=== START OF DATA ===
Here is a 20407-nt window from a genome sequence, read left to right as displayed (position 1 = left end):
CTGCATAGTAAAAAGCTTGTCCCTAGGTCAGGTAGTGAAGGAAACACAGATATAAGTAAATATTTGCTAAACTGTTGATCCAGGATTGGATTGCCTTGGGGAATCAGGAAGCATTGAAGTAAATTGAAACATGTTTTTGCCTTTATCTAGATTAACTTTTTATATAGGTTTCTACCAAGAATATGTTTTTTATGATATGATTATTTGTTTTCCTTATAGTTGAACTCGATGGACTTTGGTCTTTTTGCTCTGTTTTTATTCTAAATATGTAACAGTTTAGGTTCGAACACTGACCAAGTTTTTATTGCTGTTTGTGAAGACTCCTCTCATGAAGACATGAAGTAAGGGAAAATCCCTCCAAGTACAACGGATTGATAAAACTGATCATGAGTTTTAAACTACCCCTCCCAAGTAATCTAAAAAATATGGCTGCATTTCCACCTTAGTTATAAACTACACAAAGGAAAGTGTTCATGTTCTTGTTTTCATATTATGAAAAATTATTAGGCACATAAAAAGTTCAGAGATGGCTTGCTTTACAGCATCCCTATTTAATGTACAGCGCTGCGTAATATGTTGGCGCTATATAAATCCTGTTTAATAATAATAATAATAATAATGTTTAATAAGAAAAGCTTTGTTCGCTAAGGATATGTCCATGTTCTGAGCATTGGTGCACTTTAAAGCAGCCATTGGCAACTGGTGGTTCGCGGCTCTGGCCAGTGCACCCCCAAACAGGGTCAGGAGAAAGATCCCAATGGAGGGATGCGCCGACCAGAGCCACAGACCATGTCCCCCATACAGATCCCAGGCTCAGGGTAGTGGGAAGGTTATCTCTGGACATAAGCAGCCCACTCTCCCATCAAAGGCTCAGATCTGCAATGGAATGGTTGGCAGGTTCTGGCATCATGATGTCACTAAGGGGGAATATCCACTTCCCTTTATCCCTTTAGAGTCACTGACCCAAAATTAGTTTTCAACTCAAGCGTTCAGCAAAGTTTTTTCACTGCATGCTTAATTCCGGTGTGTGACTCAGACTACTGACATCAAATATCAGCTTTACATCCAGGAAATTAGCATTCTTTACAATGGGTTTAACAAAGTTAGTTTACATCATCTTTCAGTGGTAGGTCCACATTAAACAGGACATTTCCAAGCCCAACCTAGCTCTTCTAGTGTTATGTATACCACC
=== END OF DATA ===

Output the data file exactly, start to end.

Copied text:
Here is a 20407-nt window from a genome sequence, read left to right as displayed (position 1 = left end):
CTGCATAGTAAAAAGCTTGTCCCTAGGTCAGGTAGTGAAGGAAACACAGATATAAGTAAATATTTGCTAAACTGTTGATCCAGGATTGGATTGCCTTGGGGAATCAGGAAGCATTGAAGTAAATTGAAACATGTTTTTGCCTTTATCTAGATTAACTTTTTATATAGGTTTCTACCAAGAATATGTTTTTTATGATATGATTATTTGTTTTCCTTATAGTTGAACTCGATGGACTTTGGTCTTTTTGCTCTGTTTTTATTCTAAATATGTAACAGTTTAGGTTCGAACACTGACCAAGTTTTTATTGCTGTTTGTGAAGACTCCTCTCATGAAGACATGAAGTAAGGGAAAATCCCTCCAAGTACAACGGATTGATAAAACTGATCATGAGTTTTAAACTACCCCTCCCAAGTAATCTAAAAAATATGGCTGCATTTCCACCTTAGTTATAAACTACACAAAGGAAAGTGTTCATGTTCTTGTTTTCATATTATGAAAAATTATTAGGCACATAAAAAGTTCAGAGATGGCTTGCTTTACAGCATCCCTATTTAATGTACAGCGCTGCGTAATATGTTGGCGCTATATAAATCCTGTTTAATAATAATAATAATAATAATGTTTAATAAGAAAAGCTTTGTTCGCTAAGGATATGTCCATGTTCTGAGCATTGGTGCACTTTAAAGCAGCCATTGGCAACTGGTGGTTCGCGGCTCTGGCCAGTGCACCCCCAAACAGGGTCAGGAGAAAGATCCCAATGGAGGGATGCGCCGACCAGAGCCACAGACCATGTCCCCCATACAGATCCCAGGCTCAGGGTAGTGGGAAGGTTATCTCTGGACATAAGCAGCCCACTCTCCCATCAAAGGCTCAGATCTGCAATGGAATGGTTGGCAGGTTCTGGCATCATGATGTCACTAAGGGGGAATATCCACTTCCCTTTATCCCTTTAGAGTCACTGACCCAAAATTAGTTTTCAACTCAAGCGTTCAGCAAAGTTTTTTCACTGCATGCTTAATTCCGGTGTGTGACTCAGACTACTGACATCAAATATCAGCTTTACATCCAGGAAATTAGCATTCTTTACAATGGGTTTAACAAAGTTAGTTTACATCATCTTTCAGTGGTAGGTCCACATTAAACAGGACATTTCCAAGCCCAACCTAGCTCTTCTAGTGTTATGTATACCACC